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Staff Recommendations – April 2023

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April 2023 Recommendations

The Williamsburg Avant-Garde: Experimental Music and the Sound on the Brooklyn Waterfront
by Cisco Bradley (Music 781.65 Bra)

As the largest city in the United States, and an historic port city often referred to as “the melting pot,” it probably comes as no surprise that the astonishing diversity found in New York City often leads to new forms of musical creativity. The music there evolves over generations: in the Polley Music Library, you’ll find lots of books that document scenes that were born or blossomed there, from many forms of jazz to hip hop to disco to various forms of indie rock and beyond. Many important classical composers have called the city home, and its many world class ensembles have debuted many of their works. And then of course there is Broadway, a whole subject unto itself with a massive influence on musical trends.

Scenes that start as underground or experimental music in New York City often become essential influences on mainstream music in subsequent years. The new book The Williamsburg Avant-Garde: Experimental Music and the Sound on the Brooklyn Waterfront, addresses some of the most recent underground music scenes to come out of the city, and you can borrow it from the Polley Music Library.

As music history-related books go, this one cuts about as close to the present-day as one can get, ranging from the late 1980s until 2014, with the heaviest focus on the Oughts. Documenting histories this recent has a particular advantage that’s nearly impossible for many other historians: the author can not only discuss the activities of the time with participants, but might have been able to participate personally! In this case, author Bradley notes in his thorough introduction how his many interviews for his website Jazz Right Now, as well as throwing his own DIY shows starting in 2014, made this book almost a natural extension of his own activities. Indeed, having devoured this book several times over myself, he is the perfect person to document this scene.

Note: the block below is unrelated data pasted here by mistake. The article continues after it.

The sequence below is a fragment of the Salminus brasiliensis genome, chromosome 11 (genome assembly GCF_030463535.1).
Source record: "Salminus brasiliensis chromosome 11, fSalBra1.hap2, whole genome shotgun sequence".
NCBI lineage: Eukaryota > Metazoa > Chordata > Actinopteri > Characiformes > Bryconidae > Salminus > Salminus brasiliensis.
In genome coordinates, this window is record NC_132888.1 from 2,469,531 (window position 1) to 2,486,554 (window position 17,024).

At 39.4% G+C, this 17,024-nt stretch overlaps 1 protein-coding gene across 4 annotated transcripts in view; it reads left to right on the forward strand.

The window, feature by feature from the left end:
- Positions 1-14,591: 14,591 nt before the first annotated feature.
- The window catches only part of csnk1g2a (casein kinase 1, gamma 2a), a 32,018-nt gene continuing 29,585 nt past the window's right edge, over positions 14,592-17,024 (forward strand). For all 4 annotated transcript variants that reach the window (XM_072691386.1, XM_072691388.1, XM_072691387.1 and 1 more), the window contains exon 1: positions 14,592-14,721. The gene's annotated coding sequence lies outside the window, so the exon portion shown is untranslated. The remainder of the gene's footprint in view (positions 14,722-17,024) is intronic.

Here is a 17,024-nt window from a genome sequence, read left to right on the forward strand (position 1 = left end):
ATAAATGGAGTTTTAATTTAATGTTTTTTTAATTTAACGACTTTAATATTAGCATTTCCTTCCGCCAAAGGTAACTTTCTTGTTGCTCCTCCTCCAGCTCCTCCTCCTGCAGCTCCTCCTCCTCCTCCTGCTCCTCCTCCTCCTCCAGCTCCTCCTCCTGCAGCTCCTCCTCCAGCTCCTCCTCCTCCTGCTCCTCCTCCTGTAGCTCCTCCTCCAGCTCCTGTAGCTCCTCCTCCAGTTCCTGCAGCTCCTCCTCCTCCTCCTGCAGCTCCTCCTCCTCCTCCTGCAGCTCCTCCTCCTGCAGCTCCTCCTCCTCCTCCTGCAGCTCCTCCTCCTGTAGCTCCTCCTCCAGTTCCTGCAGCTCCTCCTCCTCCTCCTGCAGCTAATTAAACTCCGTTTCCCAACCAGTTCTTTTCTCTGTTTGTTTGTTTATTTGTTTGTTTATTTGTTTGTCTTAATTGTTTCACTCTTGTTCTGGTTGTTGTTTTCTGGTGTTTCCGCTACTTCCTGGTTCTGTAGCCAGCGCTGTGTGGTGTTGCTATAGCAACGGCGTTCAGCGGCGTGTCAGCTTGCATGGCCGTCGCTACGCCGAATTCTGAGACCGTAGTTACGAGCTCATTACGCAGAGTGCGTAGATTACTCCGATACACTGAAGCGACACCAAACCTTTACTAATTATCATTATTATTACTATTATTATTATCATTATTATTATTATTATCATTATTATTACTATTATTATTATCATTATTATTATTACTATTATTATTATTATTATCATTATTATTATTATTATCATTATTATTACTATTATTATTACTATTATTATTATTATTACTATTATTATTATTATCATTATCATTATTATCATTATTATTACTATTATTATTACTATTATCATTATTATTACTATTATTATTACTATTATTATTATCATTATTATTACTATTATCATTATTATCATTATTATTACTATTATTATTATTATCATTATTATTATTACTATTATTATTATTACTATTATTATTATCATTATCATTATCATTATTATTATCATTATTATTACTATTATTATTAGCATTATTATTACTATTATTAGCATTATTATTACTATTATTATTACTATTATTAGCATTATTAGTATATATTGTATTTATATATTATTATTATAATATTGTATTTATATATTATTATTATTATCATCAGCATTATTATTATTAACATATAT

I should mention that the particular music covered in The Williamsburg Avant-Garde has had profound effects on my own life as a listener and musician. These are the musicians I count as “my generation,” whose work I followed as closely as possible from afar through the many recordings issued by participants documented in this book. When I was actively playing in bands, I helped book shows in Nebraska for some of the artists mentioned in this book–in some cases house shows at my own home, in the midwest’s equivalent of the kind of DIY performances discussed in the book–and I consider many of them long-distance friends. With that background, I feel like a have a strong understanding of what was happening musically within this Williamsburg scene, but this book goes much deeper than the music itself. As Bradley notes, “This book is a social and cultural history of the Williamsburg avant-garde,” and for those of us immersed in this music from afar, much of this history remained unknown unless one actually lived in the city or somewhere nearby on the East coast. I learned a tremendous amount that I didn’t know about music that I already love from this book.